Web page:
Lightning storm


It's the season of best-of lists, in which we look at the most interesting things that people are interested in, like our list of Ten Home-Grown [Theater] Productions that Wowed Us. I may be a philistine, but for me the best best-of list so far is the Top Ten Weather Events for Northern Illinois and Northwest Indiana for 2012 (PDF) by Jim Allsopp, Warning Coordination Meteorologist for the National Weather Service. It's Chicago; the weather is at least as influential, entertaining, and of interest as the theater.

And… this year it's a bit of a dud, unless you like things hot and dry. Some highlights:

* First, our warm winter: "After four consecutive 50 inch snow seasons, Chicago had only 19.8 inches for the 2011-2012 winter season. It was the 10th least snowy season on record. The average temperature for the winter months of December through February was 32.8F, which was 6.4 degrees above the normal of 26.4F. It was the ninth warmest winter of all time….

"In addition, the temperature never went to 0F or below at Chicago. The coldest temperature was 5F on three dates in January. There have only been nine other winters in Chicago history without a temperature of 0F or colder. Rockford had a low temperature of 0F on two dates in January, but the temperature never dipped below zero, a first for Rockford."

[And it's not looking good, or bad, for the last few days of the year.]

* Then, our warm March, which was really freakishly warm: "The stretch of incredible warmth from March 14 through March 22 was probably the most anomalous weather event of any kind over northern Illinois and northwest Indiana in several decades, rivaling the incredible Rockford heat wave of July 1936 or the Chicago heat wave of late August-early September 1953. Here are some of the statistics:

"The average March temperature in Chicago was 53.5F, which was 15.6 degrees above normal and almost 5 degrees warmer than the warmest March ever! … In the previous 140 years only ten 80 degree temperatures were ever recorded in Chicago in March. There were eight days with temperatures in the 80s in March 2012. Chicago broke or tied daily high temperature records on nine consecutive days.  This was the second longest stretch of standing daily temperature records of any type for Chicago dating back to 1871." 

For real:

* Then the rest of the spring: "Chicago experienced its warmest spring ever with an average temperature of 56.6F, which was 8 degrees above the normal of 48.6F. Record highs of 97 and 95 were recorded on May 27 and 28, respectively. It was the warmest ever so early in the year. There were 26 days in spring 2012 with a maximum temperature of 80 or greater, second only to 28 days in the spring of 1977." 

* And the summer: "In Chicago, the average June temperature was 74.0F which was 5.1 degrees above normal, and the sixth warmest June ever. The temperature hit 100 on June 28, the first 100 degree day in Chicago since 2005. There was only 0.90 inches of rain, which was 2.55 inches below normal, making it the fifth driest June on record. This was followed by the third hottest July ever. The average temperature for July was 81.1F, which was 7.1 degrees above normal. By the end of July, Chicago had reached 90 degrees or greater 35 times, surpassing the 32 days of 90 degree weather in the record setting year of 1988. Every day in the month of July was at least 80 degrees and every day’s average temperature was normal or above normal….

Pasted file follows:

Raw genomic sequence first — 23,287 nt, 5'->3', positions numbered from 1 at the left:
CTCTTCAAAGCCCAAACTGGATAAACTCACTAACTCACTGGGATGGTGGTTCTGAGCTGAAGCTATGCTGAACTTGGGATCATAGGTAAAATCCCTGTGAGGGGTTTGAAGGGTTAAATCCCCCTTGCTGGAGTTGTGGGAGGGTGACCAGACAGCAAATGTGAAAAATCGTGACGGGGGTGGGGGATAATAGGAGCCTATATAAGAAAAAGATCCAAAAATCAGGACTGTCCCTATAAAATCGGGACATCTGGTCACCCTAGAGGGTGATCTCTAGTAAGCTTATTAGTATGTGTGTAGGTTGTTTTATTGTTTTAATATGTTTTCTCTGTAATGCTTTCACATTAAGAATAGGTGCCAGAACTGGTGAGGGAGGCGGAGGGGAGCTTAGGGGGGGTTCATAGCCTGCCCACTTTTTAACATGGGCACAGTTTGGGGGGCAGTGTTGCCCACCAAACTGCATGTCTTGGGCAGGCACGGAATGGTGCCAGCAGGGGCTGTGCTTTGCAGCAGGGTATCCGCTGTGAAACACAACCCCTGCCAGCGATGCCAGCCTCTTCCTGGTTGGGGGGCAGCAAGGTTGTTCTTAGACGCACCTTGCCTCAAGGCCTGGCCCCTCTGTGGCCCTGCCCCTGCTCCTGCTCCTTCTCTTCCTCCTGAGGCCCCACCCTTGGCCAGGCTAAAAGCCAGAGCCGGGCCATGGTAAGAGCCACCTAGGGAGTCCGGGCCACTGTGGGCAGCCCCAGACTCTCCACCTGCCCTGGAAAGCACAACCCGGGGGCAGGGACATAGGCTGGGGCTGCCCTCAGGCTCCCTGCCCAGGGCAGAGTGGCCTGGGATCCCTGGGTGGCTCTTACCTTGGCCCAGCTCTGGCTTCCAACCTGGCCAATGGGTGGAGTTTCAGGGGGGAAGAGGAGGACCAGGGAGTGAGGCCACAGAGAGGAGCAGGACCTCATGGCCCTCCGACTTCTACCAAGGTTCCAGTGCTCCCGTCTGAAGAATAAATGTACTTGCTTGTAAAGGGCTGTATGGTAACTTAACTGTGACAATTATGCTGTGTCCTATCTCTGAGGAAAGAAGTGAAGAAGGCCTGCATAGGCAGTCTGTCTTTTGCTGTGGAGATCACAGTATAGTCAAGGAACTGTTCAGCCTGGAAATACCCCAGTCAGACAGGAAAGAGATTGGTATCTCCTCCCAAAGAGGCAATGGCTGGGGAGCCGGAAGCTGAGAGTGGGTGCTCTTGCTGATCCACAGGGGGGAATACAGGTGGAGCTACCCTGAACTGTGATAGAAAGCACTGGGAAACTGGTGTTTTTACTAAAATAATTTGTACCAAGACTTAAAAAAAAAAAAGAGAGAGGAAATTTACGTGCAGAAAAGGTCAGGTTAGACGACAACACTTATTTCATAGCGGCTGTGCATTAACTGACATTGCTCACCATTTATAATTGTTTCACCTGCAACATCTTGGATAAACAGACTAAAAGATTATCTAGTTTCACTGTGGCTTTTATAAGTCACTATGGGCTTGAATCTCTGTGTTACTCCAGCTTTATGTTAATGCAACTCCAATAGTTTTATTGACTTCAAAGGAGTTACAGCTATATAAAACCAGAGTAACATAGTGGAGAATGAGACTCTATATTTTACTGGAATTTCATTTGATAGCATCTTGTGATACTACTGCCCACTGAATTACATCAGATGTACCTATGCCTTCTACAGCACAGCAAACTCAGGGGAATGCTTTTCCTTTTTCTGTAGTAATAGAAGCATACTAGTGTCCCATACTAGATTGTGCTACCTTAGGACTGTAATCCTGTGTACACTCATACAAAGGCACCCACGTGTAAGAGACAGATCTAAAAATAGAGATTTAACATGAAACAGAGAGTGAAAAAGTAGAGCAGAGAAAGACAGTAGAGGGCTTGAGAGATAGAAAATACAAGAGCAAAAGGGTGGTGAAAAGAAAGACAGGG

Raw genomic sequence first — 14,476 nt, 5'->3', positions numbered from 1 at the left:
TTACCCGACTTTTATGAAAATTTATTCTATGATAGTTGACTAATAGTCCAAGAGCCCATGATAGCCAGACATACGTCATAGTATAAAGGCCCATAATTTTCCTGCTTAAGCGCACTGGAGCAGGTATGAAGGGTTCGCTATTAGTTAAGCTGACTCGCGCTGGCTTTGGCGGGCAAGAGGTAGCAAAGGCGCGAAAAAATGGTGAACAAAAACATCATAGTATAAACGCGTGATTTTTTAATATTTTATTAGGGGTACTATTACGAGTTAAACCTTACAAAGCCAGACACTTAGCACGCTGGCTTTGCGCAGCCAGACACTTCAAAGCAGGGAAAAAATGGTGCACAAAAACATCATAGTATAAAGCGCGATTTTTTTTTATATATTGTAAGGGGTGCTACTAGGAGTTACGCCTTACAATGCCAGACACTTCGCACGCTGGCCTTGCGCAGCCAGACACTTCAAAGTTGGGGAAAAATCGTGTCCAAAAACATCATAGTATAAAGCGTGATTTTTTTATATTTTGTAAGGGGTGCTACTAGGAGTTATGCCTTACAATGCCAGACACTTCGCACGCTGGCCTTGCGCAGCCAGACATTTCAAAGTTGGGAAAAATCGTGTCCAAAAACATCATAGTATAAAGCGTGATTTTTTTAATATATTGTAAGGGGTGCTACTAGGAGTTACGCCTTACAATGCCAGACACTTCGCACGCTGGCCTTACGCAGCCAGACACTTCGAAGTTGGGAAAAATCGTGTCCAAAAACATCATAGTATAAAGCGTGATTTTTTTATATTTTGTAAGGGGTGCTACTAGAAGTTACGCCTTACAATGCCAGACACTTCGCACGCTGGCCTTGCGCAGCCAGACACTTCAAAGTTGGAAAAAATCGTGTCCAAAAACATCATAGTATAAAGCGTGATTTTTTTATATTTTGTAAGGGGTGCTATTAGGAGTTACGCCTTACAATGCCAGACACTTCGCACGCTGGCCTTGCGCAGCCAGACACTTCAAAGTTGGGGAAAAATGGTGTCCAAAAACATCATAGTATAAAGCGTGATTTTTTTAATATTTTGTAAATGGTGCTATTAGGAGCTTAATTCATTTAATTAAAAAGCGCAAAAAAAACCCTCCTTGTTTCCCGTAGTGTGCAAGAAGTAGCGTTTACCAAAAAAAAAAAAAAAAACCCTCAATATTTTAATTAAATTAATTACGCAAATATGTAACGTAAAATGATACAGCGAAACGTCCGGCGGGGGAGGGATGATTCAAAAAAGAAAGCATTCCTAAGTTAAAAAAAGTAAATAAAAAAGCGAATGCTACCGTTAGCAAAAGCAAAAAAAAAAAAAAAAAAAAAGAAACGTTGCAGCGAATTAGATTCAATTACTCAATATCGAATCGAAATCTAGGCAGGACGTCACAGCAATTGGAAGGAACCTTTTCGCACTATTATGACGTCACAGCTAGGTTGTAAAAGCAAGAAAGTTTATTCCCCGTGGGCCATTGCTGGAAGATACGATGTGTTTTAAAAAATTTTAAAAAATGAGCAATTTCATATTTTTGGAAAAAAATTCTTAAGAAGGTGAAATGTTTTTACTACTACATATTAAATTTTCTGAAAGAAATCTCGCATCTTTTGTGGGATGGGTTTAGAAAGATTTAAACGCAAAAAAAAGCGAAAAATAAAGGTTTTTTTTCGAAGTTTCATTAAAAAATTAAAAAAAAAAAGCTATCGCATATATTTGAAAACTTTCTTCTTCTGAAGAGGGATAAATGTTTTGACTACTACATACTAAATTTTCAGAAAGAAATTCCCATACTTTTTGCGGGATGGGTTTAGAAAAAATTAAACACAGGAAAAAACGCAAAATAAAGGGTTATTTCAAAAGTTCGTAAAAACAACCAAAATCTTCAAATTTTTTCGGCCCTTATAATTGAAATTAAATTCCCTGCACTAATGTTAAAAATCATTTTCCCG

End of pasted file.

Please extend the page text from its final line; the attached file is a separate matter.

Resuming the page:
"The most intense heat wave of the summer occurred July 4 through 6. Highs in Chicago were 102, 103, and 103 – all records. It was the second warmest 3 day period in history and only the third time ever that Chicago hit 100 degrees for three straight days."

* And more warmth: "The high temperatures in Chicago December 1 through 4 were 59, 63, 70 and 59. The 70 degree high on December 3 was one short of the record for the date and month. The record of 71 was set in 1970. The other 71 degree December reading occurred on December 2, 1982. It was only the third 70 degree reading ever in the month of December and only one of six 70 degree days ever recorded during the winter months of December, January, and February….

"No measurable snow fell through December 19 at Chicago or Rockford. At Chicago and Rockford, a record was set for the longest period without measurable snow, 290 days. The old record for Chicago was 280 days set in 1994. The record at Rockford was 287 days set in 1922. It was also the latest in the season without measurable snow for Chicago. The previous record was December 16."

Beyond that, there's not a lot of note, except for one detail of that one really windy storm in October, when Hurricane Sandy created perfect conditions for massive waves on Lake Michigan: "Winds gusted to 69 mph at Michigan City, 60 mph at Gary Airport, 58 mph at Chicago’s Harrison-Dever Crib, and 56 mph at the southern Lake Michigan buoy. The strong and persistent north winds caused waves to build to 21.7 feet at the buoy. This was the second largest peak wave ever recorded in the buoy’s 31 year existence."

For all the lack of havoc, I didn't see anything they missed, except for one thing that's a bit out of their purview: the highest mold count in Chicago history, set this August.


Photograph: vonderauvisuals (CC by 2.0)